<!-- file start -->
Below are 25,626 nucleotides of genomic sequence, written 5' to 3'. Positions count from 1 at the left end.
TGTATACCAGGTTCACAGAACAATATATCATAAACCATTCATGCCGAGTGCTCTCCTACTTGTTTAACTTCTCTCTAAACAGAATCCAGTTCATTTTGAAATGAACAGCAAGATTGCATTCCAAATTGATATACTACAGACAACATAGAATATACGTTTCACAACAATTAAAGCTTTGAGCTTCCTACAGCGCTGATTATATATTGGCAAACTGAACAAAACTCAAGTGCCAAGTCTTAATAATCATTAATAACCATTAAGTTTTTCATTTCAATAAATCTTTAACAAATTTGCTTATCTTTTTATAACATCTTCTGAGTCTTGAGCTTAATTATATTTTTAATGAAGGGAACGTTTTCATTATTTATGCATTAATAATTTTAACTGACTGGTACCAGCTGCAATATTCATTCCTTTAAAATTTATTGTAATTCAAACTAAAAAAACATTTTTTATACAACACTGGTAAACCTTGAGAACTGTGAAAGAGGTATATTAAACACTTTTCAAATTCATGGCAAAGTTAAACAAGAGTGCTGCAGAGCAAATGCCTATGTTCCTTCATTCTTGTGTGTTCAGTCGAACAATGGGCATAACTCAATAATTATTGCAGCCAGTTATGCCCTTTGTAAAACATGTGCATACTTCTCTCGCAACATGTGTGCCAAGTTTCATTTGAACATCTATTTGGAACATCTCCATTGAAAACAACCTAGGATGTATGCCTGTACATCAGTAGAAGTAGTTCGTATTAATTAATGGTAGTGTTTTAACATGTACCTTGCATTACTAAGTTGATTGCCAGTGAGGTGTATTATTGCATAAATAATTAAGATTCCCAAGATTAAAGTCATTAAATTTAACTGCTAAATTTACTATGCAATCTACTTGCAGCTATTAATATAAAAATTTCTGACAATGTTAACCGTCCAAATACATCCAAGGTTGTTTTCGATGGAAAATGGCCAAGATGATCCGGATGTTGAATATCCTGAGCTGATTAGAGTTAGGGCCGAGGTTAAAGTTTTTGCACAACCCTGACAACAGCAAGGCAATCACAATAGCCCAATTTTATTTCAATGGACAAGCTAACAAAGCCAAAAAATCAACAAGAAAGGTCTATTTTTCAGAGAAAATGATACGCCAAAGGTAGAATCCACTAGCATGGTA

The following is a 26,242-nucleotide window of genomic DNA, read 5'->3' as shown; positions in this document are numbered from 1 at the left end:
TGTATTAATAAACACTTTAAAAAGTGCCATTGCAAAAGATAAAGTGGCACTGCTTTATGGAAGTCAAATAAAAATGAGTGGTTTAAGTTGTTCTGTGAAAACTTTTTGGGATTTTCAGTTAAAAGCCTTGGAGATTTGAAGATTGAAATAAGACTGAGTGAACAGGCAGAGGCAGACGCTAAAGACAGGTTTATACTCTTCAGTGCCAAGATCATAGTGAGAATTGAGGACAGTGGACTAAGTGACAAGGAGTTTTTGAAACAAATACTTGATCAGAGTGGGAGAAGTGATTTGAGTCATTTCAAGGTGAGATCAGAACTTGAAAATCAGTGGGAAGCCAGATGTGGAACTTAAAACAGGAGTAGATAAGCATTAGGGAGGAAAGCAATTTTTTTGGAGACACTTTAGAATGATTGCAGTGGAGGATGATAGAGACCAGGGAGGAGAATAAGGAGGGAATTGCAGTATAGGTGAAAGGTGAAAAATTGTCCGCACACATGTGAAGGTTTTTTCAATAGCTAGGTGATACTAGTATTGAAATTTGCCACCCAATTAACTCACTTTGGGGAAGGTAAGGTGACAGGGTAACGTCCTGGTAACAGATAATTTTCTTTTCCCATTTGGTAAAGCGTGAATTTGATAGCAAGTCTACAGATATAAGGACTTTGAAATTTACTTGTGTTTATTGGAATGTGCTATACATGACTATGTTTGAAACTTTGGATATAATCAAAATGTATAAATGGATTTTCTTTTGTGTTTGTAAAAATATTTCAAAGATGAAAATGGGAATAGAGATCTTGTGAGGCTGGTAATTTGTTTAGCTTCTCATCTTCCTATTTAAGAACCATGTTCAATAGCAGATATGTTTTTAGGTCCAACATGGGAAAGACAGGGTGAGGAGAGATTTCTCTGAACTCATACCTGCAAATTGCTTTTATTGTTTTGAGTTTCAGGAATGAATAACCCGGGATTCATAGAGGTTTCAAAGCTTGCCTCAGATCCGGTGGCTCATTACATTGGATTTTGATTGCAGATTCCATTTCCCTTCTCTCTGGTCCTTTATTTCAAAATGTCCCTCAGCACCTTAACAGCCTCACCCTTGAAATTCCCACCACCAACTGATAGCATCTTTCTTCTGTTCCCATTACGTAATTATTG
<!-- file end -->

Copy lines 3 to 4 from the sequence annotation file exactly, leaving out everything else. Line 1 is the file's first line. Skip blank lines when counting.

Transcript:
The following is a 26,242-nucleotide window of genomic DNA, read 5'->3' as shown; positions in this document are numbered from 1 at the left end:
TGTATTAATAAACACTTTAAAAAGTGCCATTGCAAAAGATAAAGTGGCACTGCTTTATGGAAGTCAAATAAAAATGAGTGGTTTAAGTTGTTCTGTGAAAACTTTTTGGGATTTTCAGTTAAAAGCCTTGGAGATTTGAAGATTGAAATAAGACTGAGTGAACAGGCAGAGGCAGACGCTAAAGACAGGTTTATACTCTTCAGTGCCAAGATCATAGTGAGAATTGAGGACAGTGGACTAAGTGACAAGGAGTTTTTGAAACAAATACTTGATCAGAGTGGGAGAAGTGATTTGAGTCATTTCAAGGTGAGATCAGAACTTGAAAATCAGTGGGAAGCCAGATGTGGAACTTAAAACAGGAGTAGATAAGCATTAGGGAGGAAAGCAATTTTTTTGGAGACACTTTAGAATGATTGCAGTGGAGGATGATAGAGACCAGGGAGGAGAATAAGGAGGGAATTGCAGTATAGGTGAAAGGTGAAAAATTGTCCGCACACATGTGAAGGTTTTTTCAATAGCTAGGTGATACTAGTATTGAAATTTGCCACCCAATTAACTCACTTTGGGGAAGGTAAGGTGACAGGGTAACGTCCTGGTAACAGATAATTTTCTTTTCCCATTTGGTAAAGCGTGAATTTGATAGCAAGTCTACAGATATAAGGACTTTGAAATTTACTTGTGTTTATTGGAATGTGCTATACATGACTATGTTTGAAACTTTGGATATAATCAAAATGTATAAATGGATTTTCTTTTGTGTTTGTAAAAATATTTCAAAGATGAAAATGGGAATAGAGATCTTGTGAGGCTGGTAATTTGTTTAGCTTCTCATCTTCCTATTTAAGAACCATGTTCAATAGCAGATATGTTTTTAGGTCCAACATGGGAAAGACAGGGTGAGGAGAGATTTCTCTGAACTCATACCTGCAAATTGCTTTTATTGTTTTGAGTTTCAGGAATGAATAACCCGGGATTCATAGAGGTTTCAAAGCTTGCCTCAGATCCGGTGGCTCATTACATTGGATTTTGATTGCAGATTCCATTTCCCTTCTCTCTGGTCCTTTATTTCAAAATGTCCCTCAGCACCTTAACAGCCTCACCCTTGAAATTCCCACCACCAACTGATAGCATCTTTCTTCTGTTCCCATTACGTAATTATTG